We shared stories together and went for meals. We shared in liked interests and explored new ones together.

I helped her emotional development, through communication and role modelling. Slowly but surely I saw what can only be described as a metamorphosis. It was beautiful to watch her grow and blossom. I saw with my own eyes her mature.

My YP taught me a lot about the here and now.  The world of teenagers. Allowed me access to how they view the world today, and how much it differs from when I was a teenager. She gave me much more than I expected.

I am grateful for that early experience and will hold that close to my heart as I will all my placements.

I guess I wanted to say that there is so much more to teenagers than meets the eye. Don’t see it as a challenge but a chance to grow.

If you’d like to find out more about fostering then get in touch on 0208 347 8741 or download our guide here

Mum: ‘I’m going to be a foster carer!’ Me: ….’What does that mean?’

Fostering doesn’t only change the lives of children in care, it also affects the lives of the foster carers birth children. 

Princess’ mum became a foster carer, this is her story.

When I was 16 I didn’t care about much else but hanging out with my friends and family, listening to music, animals and beating all my guy friends at the latest PlayStation games just to prove that girls can do anything boys can, but better! So it was a big surprise for me when my mother told me that she wanted to be a foster carer. I wasn’t all too sure what that would mean, but I knew my mother was very excited about it as she told me with a big smile on her face. She absolutely adores children and helping others who are in need, so of course it was perfect for her.  But honestly I wasn’t too sure.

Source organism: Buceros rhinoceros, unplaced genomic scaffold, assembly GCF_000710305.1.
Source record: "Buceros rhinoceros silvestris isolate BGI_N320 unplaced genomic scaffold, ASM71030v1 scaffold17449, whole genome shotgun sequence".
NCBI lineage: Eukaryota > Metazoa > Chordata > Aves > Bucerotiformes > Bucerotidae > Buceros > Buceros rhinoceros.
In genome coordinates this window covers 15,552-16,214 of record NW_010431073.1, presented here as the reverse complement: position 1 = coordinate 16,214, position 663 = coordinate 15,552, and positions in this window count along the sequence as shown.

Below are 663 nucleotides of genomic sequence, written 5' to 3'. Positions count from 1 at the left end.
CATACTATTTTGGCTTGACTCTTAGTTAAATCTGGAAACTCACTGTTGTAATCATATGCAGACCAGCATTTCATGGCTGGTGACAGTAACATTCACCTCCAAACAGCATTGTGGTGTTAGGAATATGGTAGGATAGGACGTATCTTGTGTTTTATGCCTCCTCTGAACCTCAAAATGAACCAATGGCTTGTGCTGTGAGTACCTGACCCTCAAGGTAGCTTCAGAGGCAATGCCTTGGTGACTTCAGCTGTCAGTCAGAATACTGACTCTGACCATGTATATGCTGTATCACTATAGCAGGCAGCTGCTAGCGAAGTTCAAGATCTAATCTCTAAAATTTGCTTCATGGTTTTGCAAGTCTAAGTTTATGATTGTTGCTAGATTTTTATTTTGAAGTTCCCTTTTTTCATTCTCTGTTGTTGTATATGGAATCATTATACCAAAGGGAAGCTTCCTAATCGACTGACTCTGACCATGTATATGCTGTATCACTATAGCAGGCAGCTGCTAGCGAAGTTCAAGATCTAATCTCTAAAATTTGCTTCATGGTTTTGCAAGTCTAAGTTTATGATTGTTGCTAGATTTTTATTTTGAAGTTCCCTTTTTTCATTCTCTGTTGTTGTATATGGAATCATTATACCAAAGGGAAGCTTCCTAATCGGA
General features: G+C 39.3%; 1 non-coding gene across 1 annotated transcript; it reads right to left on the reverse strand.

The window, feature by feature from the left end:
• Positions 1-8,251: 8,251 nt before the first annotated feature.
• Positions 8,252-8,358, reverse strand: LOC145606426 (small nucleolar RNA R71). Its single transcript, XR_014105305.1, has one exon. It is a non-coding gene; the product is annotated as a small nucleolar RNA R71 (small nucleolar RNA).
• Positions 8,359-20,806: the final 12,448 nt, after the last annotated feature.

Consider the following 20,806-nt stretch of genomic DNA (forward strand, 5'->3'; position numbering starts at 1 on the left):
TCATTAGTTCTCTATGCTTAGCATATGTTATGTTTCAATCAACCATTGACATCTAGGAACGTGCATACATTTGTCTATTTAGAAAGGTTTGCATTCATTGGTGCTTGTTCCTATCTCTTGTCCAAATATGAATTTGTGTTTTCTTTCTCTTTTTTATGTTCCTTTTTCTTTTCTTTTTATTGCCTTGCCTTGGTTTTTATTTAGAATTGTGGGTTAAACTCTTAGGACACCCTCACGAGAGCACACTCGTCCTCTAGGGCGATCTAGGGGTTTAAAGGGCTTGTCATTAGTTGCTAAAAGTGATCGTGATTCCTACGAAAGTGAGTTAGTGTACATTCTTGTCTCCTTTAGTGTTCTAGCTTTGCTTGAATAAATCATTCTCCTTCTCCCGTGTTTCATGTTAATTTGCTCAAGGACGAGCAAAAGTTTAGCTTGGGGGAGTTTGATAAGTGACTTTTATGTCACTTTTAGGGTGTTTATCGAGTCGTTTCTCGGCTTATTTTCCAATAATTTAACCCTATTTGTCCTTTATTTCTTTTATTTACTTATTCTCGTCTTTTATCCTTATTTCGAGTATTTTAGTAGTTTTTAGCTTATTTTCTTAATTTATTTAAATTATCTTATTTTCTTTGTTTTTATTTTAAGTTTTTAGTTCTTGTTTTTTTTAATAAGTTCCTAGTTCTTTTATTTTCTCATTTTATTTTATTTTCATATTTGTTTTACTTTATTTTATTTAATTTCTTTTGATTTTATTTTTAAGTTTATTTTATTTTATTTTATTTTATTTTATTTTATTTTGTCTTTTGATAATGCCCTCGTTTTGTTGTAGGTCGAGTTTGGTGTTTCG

Being the youngest out of five I was always used to being the centre of attention and the one everyone spoils, so the idea that someone much smaller than me could be living with us for a while was bizarre to me. I had lots of questions ‘ what will these children be like?’ , ‘What if someone my age comes and we don’t get along?’, ‘Will they stay with us forever?’. My mother told me that it would be a lovely thing to do to help a child who may be in a situation where their childhood wasn’t as great as mine was and she reminded me just how much I loved and enjoyed my niece and nephew. Which was true…apart from the changing of their nappies and having them draw all over my bedroom walls I did love children as much as my mother and my whole family did too. I imagined myself being a big sister to them and teaching them all the things I know like how to balance a spoon on your nose and the importance of taking in part in games but never getting sour grapes if you lose…just get them back next time by being better!